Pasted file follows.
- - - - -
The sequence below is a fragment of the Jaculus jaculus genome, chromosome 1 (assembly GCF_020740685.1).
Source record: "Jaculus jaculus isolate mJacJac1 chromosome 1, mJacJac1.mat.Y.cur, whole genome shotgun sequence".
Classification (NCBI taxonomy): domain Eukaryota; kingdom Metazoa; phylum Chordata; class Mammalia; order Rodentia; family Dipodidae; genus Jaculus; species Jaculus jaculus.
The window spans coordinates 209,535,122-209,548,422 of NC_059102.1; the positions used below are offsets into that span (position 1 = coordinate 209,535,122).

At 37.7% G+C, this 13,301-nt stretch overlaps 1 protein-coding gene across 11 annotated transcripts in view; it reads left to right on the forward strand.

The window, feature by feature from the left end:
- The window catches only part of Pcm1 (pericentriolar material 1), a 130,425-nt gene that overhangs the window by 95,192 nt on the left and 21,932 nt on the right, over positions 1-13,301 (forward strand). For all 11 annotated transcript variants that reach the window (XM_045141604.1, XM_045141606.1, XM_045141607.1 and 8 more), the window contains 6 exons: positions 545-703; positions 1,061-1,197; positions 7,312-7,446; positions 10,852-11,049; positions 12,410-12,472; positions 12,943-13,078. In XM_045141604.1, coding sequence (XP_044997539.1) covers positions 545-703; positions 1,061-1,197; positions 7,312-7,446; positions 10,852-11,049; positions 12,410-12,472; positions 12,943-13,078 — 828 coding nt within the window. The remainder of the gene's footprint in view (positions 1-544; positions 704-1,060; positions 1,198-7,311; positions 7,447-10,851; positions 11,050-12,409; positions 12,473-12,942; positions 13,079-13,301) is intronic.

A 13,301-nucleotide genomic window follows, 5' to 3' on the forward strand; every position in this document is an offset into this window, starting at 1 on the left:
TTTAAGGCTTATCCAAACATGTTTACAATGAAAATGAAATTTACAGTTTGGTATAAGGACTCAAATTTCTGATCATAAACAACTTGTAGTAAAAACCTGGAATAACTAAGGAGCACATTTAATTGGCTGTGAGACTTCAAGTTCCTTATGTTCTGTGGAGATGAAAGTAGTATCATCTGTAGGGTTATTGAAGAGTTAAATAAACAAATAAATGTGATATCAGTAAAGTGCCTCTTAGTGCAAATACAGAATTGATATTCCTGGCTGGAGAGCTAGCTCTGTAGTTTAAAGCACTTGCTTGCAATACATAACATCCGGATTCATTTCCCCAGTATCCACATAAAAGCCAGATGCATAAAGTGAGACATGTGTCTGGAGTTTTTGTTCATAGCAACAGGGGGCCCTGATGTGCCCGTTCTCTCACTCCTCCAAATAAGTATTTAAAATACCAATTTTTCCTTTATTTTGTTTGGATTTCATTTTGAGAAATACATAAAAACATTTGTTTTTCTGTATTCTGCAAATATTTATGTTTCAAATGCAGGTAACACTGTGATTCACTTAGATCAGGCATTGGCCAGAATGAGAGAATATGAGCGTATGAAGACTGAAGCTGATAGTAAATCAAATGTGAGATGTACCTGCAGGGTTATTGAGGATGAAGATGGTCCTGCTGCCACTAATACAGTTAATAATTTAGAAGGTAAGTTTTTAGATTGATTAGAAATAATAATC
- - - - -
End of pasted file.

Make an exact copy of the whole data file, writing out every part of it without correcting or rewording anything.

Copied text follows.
The sequence below is a fragment of the Jaculus jaculus genome, chromosome 1 (assembly GCF_020740685.1).
Source record: "Jaculus jaculus isolate mJacJac1 chromosome 1, mJacJac1.mat.Y.cur, whole genome shotgun sequence".
Classification (NCBI taxonomy): domain Eukaryota; kingdom Metazoa; phylum Chordata; class Mammalia; order Rodentia; family Dipodidae; genus Jaculus; species Jaculus jaculus.
The window spans coordinates 209,535,122-209,548,422 of NC_059102.1; the positions used below are offsets into that span (position 1 = coordinate 209,535,122).

At 37.7% G+C, this 13,301-nt stretch overlaps 1 protein-coding gene across 11 annotated transcripts in view; it reads left to right on the forward strand.

The window, feature by feature from the left end:
- The window catches only part of Pcm1 (pericentriolar material 1), a 130,425-nt gene that overhangs the window by 95,192 nt on the left and 21,932 nt on the right, over positions 1-13,301 (forward strand). For all 11 annotated transcript variants that reach the window (XM_045141604.1, XM_045141606.1, XM_045141607.1 and 8 more), the window contains 6 exons: positions 545-703; positions 1,061-1,197; positions 7,312-7,446; positions 10,852-11,049; positions 12,410-12,472; positions 12,943-13,078. In XM_045141604.1, coding sequence (XP_044997539.1) covers positions 545-703; positions 1,061-1,197; positions 7,312-7,446; positions 10,852-11,049; positions 12,410-12,472; positions 12,943-13,078 — 828 coding nt within the window. The remainder of the gene's footprint in view (positions 1-544; positions 704-1,060; positions 1,198-7,311; positions 7,447-10,851; positions 11,050-12,409; positions 12,473-12,942; positions 13,079-13,301) is intronic.

A 13,301-nucleotide genomic window follows, 5' to 3' on the forward strand; every position in this document is an offset into this window, starting at 1 on the left:
TTTAAGGCTTATCCAAACATGTTTACAATGAAAATGAAATTTACAGTTTGGTATAAGGACTCAAATTTCTGATCATAAACAACTTGTAGTAAAAACCTGGAATAACTAAGGAGCACATTTAATTGGCTGTGAGACTTCAAGTTCCTTATGTTCTGTGGAGATGAAAGTAGTATCATCTGTAGGGTTATTGAAGAGTTAAATAAACAAATAAATGTGATATCAGTAAAGTGCCTCTTAGTGCAAATACAGAATTGATATTCCTGGCTGGAGAGCTAGCTCTGTAGTTTAAAGCACTTGCTTGCAATACATAACATCCGGATTCATTTCCCCAGTATCCACATAAAAGCCAGATGCATAAAGTGAGACATGTGTCTGGAGTTTTTGTTCATAGCAACAGGGGGCCCTGATGTGCCCGTTCTCTCACTCCTCCAAATAAGTATTTAAAATACCAATTTTTCCTTTATTTTGTTTGGATTTCATTTTGAGAAATACATAAAAACATTTGTTTTTCTGTATTCTGCAAATATTTATGTTTCAAATGCAGGTAACACTGTGATTCACTTAGATCAGGCATTGGCCAGAATGAGAGAATATGAGCGTATGAAGACTGAAGCTGATAGTAAATCAAATGTGAGATGTACCTGCAGGGTTATTGAGGATGAAGATGGTCCTGCTGCCACTAATACAGTTAATAATTTAGAAGGTAAGTTTTTAGATTGATTAGAAATAATAATC